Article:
Reporter

Republicans have been celebrating the one-year anniversary of the Trump tax cuts with all the pomp, circumstance and fake movie trailers — seriously, they’ve made a few of those — that you’d expect of a major accomplishment. Which only leaves one question: What exactly do they think they’ve achieved?

It can’t be any of the things they promised, because none of those have happened. At least not yet. Indeed, the $5 trillion that President Trump said his tax cuts would bring back into the country has, according to the Wall Street Journal, been more like $143 billion so far — or 97 percent short of his stated goal. Which is why it should be no surprise that the investment boom all this money was supposed to set off hasn’t materialized either. Not unless you think the rather anemic 0.8 percent increase in nonresidential fixed investment last quarter constituted some sort of economic miracle. No, the reality is that business investment is still going up and down more with the price of oil — spending on things such as rigs is a big part of the overall picture — than it is with the tax rate on corporate income.

It’s almost as if giving businesses more incentive to invest doesn’t matter if they don’t have a reason to invest in the first place. They’ll just buy back more of their stock instead, which, of course, they’ve been doing at a record pace the past year.

And it pretty much goes without saying that, contrary to Treasury Secretary Steven Mnuchin’s empirically indefensible claims, the Trump tax cuts will not pay for themselves. They won’t even come remotely close to doing so. What’s happened instead has been so predictable that everyone else predicted it: cutting tax rates has made us collect so much less tax revenue that the budget deficit has increased substantially. It’s the first time it has ever gone up this much in the absence of a war or a recession.

To sum it up, then, the Trump tax cuts have both cost more and done less than Republicans said they would. But no matter! While a less ideologically devoted party might let that get in the way of their planned festivities, Republicans still apparently think that the Trump tax cuts are worthy of a six-part video tribute. How have they managed to convince themselves of this? Well, there are three big parts to it. The first is that the unemployment rate was so low when they passed the tax cuts — just 4.1 percent — that it’s been easy for them to mistake correlation for causation if they’re so inclined. That is, they can tell themselves that things are good because of the tax cuts instead of the truth that they were already good even before the tax cuts, and haven’t improved in the ways that the tax cuts' biggest proponents said they would.

The second is that there really were a rash of stories last year about how all the bonuses that were being handed out back then were supposedly the result of the recently-passed tax cuts. It’s something that, as you can imagine, Republicans still like to talk about to this day. The only problem, though, is that it wasn’t really true. The fact of the matter is that even if the Trump tax cuts do end up increasing wages, this isn’t the way they’d do it. That’s because they didn’t give companies an incentive to directly pay their employees more, but rather to invest more in their businesses, which, by making their workers more productive, was supposed to indirectly lead to higher pay in the long run. What happened last year, though, is that CEOs were touting bonuses they were probably going to give anyway as evidence that the tax cuts were already working — Wells Fargo, for one, originally said its raises didn’t have anything to do with the tax bill, before quickly changing its tune — to try to curry favor with the administration. But, as the left-leaning Economic Policy Institute’s Lawrence Mishel points out, you can tell that this wasn’t actually what was going on from the fact that neither salaries nor bonuses have started growing any faster since then.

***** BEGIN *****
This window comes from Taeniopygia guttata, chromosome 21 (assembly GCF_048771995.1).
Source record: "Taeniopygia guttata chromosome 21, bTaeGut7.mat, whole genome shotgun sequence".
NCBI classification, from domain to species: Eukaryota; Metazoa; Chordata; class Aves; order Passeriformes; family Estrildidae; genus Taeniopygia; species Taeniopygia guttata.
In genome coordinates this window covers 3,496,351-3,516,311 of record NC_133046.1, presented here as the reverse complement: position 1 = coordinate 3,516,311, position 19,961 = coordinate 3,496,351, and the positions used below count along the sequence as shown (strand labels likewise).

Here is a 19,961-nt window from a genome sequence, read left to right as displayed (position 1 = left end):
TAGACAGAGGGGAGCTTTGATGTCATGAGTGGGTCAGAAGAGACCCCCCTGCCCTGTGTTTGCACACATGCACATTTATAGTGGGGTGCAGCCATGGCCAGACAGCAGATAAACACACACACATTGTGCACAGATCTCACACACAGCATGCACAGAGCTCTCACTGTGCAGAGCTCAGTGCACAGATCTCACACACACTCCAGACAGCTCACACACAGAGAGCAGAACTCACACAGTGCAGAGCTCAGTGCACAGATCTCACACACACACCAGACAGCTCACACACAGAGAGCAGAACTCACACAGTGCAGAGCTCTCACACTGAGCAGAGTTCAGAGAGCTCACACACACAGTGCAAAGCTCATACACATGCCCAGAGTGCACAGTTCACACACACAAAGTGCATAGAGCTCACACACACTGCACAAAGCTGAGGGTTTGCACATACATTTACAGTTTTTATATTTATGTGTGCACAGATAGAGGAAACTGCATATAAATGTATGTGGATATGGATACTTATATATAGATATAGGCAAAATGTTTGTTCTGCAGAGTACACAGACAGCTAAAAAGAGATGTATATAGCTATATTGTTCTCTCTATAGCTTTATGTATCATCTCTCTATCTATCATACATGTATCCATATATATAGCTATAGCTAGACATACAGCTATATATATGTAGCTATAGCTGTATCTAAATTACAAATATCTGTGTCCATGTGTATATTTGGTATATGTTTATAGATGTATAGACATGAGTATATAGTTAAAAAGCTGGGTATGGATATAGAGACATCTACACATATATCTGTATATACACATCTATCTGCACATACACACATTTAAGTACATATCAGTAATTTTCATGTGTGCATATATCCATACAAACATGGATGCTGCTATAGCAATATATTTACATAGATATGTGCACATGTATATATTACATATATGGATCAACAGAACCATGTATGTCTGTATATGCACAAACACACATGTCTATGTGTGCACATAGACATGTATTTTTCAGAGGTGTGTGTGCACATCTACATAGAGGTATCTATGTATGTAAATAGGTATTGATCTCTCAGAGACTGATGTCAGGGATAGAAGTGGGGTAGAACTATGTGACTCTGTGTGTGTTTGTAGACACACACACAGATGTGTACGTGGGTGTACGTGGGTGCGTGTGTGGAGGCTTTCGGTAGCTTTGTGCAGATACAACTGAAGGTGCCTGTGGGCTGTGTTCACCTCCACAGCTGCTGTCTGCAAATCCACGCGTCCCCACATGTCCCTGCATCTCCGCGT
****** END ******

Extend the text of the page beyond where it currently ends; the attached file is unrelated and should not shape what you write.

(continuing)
Which brings us to the real reason that Republicans are so happy that they cut corporate taxes. It’s that they ... cut corporate taxes. For some of them, you see, letting the rich keep more of their money is an absolute moral good. Heck, it might be the absolute moral good. That’s because they’re worried, as House Speaker Paul D. Ryan (R-Wis.) used to put it before he realized that this type of Ayn Rand-inspired rhetoric is politically toxic, that the “takers” will soon outnumber the “makers” and simply vote to give themselves other people’s money. That’s why, independent of any economic benefits, which we’re finding out may very well be ephemeral, they think that cutting taxes for top earners is good policy. For the less philosophically-inclined among them, though, letting the rich keep more of their money is still an absolute political good. It’s what their donors gave them money to do. And that’s not just a cynical interpretation of events. It’s their own interpretation of them. Republicans were quite open about the fact that they had to cut corporate taxes or their moneymen would cut them off. “The financial contributions will stop,” Sen. Lindsey O. Graham (R-S.C.) bluntly put it, if they let their tax bill get derailed like their health-care plan had.

The Trump tax cuts, then, weren’t so much about the economy as the political economy — and it shows. There’s been very little bang for even 1.5 trillion bucks.